John Stott on Calvinism
Part Four of a little diet of sweet truth
(Yes, Stott. John R.W. Stott. What - did you think he's an Arminian just because his books aren't published by Banner of Truth?)
The doctrine of election is a divine revelation, not a human speculation. It was not invented by Augustine of Hippo or Calvin of Geneva. On the contrary, it is without question a biblical doctrine, and no biblical Christian can ignore it. According to the Old Testament, God chose Israel out of all the nations of the world to be his special people. According to the New Testament he is choosing an international community to be his 'saints'... his holy or special people. So we must not reject the notion of election as if it were a weird fantasy of men, but rather humbly accept it (even though we do not fully understand it) as a truth which God himself has revealed. It seems natural that at this point we should seek help from Calvin. He preached through Ephesians, from the pulpit of St Peter's church, Geneva, in forty-eight sermons beginning on 1 May 1558. Here is one of his comments: 'Although we cannot conceive either by argument or reason how God has elected us before the creation of the world, yet we know it by his declaring it to us; and experience itself vouches for it sufficiently, when we are enlightened in the faith.'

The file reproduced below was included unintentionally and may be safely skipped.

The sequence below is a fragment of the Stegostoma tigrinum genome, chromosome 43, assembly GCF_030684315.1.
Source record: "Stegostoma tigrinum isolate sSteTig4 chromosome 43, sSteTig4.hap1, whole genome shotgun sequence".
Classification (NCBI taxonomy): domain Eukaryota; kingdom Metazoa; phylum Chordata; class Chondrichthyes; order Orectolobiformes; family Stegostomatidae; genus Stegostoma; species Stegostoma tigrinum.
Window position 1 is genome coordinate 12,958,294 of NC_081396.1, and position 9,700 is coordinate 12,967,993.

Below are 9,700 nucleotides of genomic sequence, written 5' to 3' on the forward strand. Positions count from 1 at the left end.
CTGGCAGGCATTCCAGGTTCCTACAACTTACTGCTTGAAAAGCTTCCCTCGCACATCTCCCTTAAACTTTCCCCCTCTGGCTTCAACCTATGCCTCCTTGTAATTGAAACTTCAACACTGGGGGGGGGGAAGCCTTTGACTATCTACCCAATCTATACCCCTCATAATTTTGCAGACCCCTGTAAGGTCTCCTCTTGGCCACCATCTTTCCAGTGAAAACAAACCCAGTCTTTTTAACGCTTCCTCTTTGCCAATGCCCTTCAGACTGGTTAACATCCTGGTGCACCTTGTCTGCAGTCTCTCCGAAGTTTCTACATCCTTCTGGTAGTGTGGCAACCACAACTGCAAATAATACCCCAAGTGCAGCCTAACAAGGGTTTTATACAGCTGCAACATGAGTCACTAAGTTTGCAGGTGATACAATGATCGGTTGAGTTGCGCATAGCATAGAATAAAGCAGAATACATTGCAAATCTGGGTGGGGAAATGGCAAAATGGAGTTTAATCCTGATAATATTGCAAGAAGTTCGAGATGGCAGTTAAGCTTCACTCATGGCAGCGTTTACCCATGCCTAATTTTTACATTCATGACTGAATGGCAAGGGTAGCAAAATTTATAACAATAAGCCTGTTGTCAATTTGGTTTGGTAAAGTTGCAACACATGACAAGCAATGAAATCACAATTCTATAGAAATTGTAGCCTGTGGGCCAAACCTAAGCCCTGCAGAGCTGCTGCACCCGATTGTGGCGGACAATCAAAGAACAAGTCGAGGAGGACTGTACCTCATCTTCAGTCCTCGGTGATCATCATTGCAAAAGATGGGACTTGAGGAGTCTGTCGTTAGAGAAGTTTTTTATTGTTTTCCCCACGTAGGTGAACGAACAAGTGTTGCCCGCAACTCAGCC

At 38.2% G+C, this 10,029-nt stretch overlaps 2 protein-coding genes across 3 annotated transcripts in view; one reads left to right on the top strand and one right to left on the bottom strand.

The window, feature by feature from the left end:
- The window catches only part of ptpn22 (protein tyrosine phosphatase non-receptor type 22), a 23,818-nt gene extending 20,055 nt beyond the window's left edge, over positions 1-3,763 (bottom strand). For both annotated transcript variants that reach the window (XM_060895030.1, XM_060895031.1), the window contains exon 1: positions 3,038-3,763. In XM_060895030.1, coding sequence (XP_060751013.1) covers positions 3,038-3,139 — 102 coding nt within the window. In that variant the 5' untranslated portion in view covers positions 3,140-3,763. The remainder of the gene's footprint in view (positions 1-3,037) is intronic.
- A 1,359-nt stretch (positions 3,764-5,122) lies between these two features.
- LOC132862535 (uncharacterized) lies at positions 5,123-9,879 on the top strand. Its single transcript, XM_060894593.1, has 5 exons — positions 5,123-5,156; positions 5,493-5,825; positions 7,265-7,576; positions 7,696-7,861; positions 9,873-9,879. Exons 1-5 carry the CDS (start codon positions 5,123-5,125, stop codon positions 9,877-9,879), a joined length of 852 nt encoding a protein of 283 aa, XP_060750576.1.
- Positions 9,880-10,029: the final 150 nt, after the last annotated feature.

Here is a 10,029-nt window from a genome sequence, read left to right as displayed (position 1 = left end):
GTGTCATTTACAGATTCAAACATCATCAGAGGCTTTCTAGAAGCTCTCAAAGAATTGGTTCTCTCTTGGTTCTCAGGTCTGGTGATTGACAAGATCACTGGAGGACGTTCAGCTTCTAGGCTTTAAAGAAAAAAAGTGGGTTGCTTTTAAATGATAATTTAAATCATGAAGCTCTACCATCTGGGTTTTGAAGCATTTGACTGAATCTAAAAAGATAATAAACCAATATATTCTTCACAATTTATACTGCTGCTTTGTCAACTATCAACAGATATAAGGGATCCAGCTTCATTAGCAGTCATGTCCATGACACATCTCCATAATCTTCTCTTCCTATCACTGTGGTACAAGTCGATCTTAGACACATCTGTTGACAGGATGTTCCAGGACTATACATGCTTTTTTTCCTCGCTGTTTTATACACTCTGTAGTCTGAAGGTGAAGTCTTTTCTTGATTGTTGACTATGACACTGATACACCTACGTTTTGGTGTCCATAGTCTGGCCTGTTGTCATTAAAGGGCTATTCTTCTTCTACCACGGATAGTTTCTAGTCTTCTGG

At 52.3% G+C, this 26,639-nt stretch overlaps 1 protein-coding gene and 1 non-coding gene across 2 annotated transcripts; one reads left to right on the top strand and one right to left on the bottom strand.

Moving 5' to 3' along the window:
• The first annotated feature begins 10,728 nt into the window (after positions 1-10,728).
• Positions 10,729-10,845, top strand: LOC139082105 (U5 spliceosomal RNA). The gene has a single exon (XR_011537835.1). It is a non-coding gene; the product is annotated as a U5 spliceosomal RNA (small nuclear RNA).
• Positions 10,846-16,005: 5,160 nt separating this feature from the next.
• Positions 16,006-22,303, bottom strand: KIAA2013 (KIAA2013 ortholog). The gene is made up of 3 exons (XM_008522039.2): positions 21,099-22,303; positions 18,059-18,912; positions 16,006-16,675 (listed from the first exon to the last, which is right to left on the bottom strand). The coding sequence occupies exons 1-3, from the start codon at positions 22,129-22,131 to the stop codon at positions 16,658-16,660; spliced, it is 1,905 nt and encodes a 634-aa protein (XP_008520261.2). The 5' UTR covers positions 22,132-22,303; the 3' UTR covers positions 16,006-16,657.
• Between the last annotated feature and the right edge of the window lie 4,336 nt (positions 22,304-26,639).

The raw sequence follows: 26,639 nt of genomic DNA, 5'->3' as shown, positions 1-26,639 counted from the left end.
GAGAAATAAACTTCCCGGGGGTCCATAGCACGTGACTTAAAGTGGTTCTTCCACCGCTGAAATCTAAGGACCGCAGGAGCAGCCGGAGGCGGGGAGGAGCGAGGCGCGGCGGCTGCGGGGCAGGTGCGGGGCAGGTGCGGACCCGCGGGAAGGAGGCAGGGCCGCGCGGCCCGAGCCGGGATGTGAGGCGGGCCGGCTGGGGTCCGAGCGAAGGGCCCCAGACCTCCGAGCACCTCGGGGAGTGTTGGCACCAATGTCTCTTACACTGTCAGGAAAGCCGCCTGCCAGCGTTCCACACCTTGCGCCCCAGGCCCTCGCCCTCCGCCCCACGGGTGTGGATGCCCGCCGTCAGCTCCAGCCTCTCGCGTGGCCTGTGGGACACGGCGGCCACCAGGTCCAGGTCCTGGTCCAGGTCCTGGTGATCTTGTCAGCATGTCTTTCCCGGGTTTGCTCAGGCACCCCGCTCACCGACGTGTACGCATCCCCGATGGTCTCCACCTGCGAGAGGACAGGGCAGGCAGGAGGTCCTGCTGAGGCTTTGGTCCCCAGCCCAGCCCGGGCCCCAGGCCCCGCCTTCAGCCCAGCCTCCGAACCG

Stott goes on to argue i) that the doctrine of election is an incentive to holiness, not an excuse fo sin, and ii) that the doctrine of election is a stimulus to humility, not a ground for boasting. Good stuff - it's in his commentary on Ephesians 1:4